Sometimes the sea serpent would ask the man what he was doing there, or why he was eating all the fish, to which the man would not reply and be eaten, which whether he replied or not, was still going to happen because I was the narrator. I’d draw hundreds of pages with the serpent and the man in the boat moving inch by inch, barely perceptible from scroll to scroll, but fluid when flipping through all the pages together, in rapid succession. I’d color them with colored pencils or oil pastels that I stole from K-Mart. I was proud of these works of art, but afraid to show them to my family. They said, what the hell is that? Or, that’s cute. But they weren’t supposed to be cute, they were supposed to be vicious, and at least as serious as the Lochness Monster. I kept drawing them and selling them for a dollar a page to old women who walked by our apartment. They didn’t comment on the drawings, or the increasingly aggressive dialogue from man to serpent, serpent to man; they just smiled and handed me a dollar. It was my version of a lemonade stand.
As business grew, I rotated the drawings to landscapes. Lengthwise, I couldn’t make the water as deep, but the size of the serpent, just a fraction of its body on the page, head rearing up over the boat, implied oceanic depths. It also allowed me to create a tiny island with a single palm tree. Coconuts grew there, or some hardy, imaginary fruit that tasted better than coconuts, more like frozen Reese’s cups. In some of the narrative arcs the man would survive and live happily on the island. He even became friends with the serpent and they exchanged fish for fruit and talked to each other about their problems. The serpent had trouble finding a mate, and so did the man. The serpent told the man about the ocean, and all its creatures and beauty and how there were so few of his kind. The man told the serpent that were were too many humans, but he was still very lonely.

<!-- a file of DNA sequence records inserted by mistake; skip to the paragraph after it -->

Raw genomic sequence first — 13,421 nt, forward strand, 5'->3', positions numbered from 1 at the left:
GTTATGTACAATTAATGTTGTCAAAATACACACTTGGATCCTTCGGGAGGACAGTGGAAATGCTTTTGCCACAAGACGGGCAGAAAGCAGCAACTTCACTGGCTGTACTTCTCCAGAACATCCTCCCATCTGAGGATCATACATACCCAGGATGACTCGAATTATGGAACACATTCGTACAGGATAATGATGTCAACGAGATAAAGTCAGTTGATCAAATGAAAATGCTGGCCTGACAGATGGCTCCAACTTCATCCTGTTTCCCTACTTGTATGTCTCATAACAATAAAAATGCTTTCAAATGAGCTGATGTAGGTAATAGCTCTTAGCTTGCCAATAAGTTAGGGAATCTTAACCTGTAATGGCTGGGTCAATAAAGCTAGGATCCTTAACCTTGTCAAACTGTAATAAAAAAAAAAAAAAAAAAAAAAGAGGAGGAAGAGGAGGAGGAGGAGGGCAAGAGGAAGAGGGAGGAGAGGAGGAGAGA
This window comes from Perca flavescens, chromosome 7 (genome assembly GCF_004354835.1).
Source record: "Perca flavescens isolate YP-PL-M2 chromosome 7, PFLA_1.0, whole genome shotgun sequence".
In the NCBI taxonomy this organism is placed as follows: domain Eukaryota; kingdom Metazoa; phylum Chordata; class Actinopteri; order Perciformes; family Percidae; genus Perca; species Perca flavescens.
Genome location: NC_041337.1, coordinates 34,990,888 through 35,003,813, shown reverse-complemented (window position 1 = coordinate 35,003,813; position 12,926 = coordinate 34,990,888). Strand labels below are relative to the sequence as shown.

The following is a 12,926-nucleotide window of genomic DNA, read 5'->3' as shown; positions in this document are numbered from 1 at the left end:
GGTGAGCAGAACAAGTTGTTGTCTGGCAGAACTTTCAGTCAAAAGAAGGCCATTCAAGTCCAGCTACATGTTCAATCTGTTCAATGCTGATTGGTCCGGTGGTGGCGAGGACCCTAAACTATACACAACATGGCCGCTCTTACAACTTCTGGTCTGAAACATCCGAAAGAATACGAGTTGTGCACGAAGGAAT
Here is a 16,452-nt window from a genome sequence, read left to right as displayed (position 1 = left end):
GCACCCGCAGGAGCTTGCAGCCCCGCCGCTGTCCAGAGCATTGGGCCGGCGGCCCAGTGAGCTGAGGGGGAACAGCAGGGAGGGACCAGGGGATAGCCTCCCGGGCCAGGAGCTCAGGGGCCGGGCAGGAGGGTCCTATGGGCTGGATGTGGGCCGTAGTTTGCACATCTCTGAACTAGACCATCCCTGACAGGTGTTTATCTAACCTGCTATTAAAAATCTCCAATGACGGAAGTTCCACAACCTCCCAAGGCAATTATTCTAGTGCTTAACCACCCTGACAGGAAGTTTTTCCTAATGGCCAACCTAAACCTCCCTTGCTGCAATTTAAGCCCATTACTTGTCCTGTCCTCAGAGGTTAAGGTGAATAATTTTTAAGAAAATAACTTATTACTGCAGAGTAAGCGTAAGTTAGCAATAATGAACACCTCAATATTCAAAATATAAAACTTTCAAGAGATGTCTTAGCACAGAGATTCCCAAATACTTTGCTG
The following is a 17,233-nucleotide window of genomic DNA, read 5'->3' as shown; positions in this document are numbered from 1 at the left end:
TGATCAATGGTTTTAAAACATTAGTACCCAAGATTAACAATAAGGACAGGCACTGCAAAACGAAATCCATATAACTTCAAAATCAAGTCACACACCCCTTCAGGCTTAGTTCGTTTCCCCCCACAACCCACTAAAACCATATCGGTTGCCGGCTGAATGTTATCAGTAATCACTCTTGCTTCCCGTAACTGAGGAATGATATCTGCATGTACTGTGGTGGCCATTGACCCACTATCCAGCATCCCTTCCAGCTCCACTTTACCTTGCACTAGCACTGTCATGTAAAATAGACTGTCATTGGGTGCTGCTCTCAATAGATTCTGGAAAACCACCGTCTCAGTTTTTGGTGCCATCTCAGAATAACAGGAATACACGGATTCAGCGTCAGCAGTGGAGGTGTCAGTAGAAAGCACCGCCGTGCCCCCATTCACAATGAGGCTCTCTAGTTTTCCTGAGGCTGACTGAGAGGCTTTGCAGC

The first time I got caught stealing oil pastels from K-Mart I asked Earl for the money to buy more. He told me that I should stop wasting my time on dumb shit, and that I should get a fucking job instead of asking him all the time. Then he gave me ten dollars. I threw all of my drawings out in the alleyway dumpster and bought a garter snake.
I’d never heard of Moby Dick or Herman Melville or any writer for that matter. But I knew that people–not people like me, or my family, but white people with money–sometimes paid to be that man in the raincoat. It was called whale watching. The whole enterprise was one of the most terrifying things I could imagine. I couldn’t swim, but I could fathom what lived in the ocean and decided it should stay on screen and far away from my body. People would cheer when Blue Whales jumped out of the water just a few feet away, splashing everyone on the boat. Did they think the whale cared about them? That it was being careful not to rock the boat, to flip it over?
And what about Free Willy? He was smaller, but I used to look at all his sharp little teeth and wonder how that little boy felt safe touching his face to that orca. In the famous scene where Willy jumps out over the boy, I could only consider what would happen if he fell short. What if Willy miscalculated and landed flat on top of the boy with his arm stretched out to touch Willy’s underside? He’d be crushed. Flattened by twelve thousand pounds of whale and Willie would not mourn him, but bask in his freedom nonetheless.
I wasn’t sure if I wanted to be the man in the raincoat or the serpent. I didn’t know who was better off, or if it even mattered. I didn’t know what Goku or Yagami Light would do under any of these circumstances, but I knew what I could do. I could believe I had a loving friendship with my first pet, a Garter Snake named Spike.